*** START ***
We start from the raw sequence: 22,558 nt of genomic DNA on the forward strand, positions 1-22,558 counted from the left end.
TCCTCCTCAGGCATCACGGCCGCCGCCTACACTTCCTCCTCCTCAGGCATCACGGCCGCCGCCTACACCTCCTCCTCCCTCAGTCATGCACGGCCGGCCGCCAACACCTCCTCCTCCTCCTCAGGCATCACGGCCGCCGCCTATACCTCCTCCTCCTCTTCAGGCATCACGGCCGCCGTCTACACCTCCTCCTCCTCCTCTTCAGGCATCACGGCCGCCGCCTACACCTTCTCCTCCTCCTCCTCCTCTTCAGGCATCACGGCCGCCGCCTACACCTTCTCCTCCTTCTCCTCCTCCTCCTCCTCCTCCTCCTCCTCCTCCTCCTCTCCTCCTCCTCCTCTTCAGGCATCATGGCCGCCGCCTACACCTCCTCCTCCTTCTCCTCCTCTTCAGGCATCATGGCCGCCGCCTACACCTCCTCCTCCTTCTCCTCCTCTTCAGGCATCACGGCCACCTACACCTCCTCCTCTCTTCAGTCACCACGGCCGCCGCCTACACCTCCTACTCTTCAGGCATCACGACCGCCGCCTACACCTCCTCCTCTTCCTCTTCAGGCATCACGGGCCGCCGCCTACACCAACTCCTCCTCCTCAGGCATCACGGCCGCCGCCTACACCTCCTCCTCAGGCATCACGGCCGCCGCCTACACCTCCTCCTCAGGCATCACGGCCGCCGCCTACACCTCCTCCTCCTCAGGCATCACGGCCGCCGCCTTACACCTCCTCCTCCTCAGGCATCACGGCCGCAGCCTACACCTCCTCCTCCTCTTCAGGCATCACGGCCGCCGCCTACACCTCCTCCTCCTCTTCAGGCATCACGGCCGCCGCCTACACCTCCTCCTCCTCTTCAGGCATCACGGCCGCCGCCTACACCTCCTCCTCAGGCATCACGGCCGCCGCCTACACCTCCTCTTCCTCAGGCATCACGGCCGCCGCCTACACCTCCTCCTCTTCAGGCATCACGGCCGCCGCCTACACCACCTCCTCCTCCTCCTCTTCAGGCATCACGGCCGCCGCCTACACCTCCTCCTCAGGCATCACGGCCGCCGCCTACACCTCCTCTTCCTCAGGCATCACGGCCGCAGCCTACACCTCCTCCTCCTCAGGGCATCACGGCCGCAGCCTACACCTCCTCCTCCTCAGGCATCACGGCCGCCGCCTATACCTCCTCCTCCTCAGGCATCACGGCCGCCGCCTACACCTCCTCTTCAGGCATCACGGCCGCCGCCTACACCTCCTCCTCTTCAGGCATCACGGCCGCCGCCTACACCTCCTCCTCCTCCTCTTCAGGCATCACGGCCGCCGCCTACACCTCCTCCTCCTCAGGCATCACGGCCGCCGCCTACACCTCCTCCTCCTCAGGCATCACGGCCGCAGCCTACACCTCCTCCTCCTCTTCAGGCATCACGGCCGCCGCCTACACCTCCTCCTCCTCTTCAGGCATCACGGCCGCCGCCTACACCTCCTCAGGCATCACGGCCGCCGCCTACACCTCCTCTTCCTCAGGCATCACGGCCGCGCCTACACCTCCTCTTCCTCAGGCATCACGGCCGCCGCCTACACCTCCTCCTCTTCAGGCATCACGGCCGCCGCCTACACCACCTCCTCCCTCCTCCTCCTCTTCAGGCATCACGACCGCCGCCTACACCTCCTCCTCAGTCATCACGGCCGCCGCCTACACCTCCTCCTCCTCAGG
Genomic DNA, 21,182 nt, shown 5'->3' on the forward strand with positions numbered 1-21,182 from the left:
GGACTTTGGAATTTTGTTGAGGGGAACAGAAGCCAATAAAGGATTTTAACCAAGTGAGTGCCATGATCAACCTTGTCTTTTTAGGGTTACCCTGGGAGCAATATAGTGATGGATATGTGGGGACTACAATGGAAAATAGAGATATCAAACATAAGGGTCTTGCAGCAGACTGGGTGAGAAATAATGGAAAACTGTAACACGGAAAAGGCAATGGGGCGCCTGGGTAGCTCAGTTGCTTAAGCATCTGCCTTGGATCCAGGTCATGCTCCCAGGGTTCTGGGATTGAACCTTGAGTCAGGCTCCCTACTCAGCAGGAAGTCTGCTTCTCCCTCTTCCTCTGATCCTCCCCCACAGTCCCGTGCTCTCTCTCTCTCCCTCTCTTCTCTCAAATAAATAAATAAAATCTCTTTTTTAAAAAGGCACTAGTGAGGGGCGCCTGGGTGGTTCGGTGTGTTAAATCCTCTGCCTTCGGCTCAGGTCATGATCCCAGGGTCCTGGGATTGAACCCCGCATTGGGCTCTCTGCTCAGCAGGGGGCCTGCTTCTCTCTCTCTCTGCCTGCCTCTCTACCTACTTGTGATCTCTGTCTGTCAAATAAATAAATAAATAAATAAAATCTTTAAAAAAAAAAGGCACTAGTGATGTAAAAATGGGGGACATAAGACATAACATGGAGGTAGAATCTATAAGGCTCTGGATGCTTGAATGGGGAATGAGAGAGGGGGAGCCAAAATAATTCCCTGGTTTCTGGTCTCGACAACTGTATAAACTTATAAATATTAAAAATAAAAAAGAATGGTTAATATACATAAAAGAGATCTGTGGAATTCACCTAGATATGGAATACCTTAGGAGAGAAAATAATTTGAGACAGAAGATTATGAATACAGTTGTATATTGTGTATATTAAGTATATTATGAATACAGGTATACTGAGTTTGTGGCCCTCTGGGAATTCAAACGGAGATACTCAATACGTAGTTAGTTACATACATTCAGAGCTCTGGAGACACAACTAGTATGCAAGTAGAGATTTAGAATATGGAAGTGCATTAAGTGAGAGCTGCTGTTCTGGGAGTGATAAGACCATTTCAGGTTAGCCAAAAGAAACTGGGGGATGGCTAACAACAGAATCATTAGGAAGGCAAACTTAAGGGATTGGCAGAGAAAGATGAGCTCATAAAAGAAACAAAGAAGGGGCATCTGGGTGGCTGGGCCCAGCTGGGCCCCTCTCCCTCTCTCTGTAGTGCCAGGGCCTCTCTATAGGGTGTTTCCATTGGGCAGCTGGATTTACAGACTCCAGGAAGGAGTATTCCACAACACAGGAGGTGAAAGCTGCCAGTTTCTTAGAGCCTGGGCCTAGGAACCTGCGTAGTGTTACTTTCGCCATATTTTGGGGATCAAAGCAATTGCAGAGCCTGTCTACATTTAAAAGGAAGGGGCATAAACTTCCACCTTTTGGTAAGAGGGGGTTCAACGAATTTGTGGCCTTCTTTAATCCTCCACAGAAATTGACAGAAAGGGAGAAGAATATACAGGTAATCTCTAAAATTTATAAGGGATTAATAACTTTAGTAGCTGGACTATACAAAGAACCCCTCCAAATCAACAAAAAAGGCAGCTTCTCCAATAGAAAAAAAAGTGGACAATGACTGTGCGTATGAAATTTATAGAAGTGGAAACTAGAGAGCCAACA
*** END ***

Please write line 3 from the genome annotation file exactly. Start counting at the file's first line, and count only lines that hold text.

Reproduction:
Genomic DNA, 21,182 nt, shown 5'->3' on the forward strand with positions numbered 1-21,182 from the left: